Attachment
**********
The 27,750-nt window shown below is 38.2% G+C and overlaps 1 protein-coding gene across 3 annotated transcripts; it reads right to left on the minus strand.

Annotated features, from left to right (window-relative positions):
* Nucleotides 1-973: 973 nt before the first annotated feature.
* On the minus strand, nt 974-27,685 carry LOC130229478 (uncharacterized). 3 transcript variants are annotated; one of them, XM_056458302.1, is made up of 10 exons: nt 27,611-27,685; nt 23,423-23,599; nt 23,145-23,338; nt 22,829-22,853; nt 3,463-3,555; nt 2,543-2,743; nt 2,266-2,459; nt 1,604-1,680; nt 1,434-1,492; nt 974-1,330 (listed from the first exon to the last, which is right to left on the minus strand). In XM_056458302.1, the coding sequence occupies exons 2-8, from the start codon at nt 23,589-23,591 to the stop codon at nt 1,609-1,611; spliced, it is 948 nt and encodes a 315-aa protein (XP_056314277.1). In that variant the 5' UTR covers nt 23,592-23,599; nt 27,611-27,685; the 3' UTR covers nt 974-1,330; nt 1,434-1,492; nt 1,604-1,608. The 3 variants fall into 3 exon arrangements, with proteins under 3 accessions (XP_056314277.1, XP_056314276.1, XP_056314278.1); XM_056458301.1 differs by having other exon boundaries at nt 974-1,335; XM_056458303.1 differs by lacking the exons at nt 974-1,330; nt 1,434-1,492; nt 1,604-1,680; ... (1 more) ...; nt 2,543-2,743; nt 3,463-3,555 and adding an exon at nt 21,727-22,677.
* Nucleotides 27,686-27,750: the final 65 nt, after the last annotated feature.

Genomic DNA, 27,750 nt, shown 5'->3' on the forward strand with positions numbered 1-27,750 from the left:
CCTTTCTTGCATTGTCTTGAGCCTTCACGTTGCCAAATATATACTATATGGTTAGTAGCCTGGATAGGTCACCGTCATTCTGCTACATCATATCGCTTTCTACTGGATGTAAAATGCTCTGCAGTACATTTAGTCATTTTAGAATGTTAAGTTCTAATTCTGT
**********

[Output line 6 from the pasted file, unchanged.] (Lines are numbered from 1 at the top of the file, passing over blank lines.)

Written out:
Genomic DNA, 27,750 nt, shown 5'->3' on the forward strand with positions numbered 1-27,750 from the left: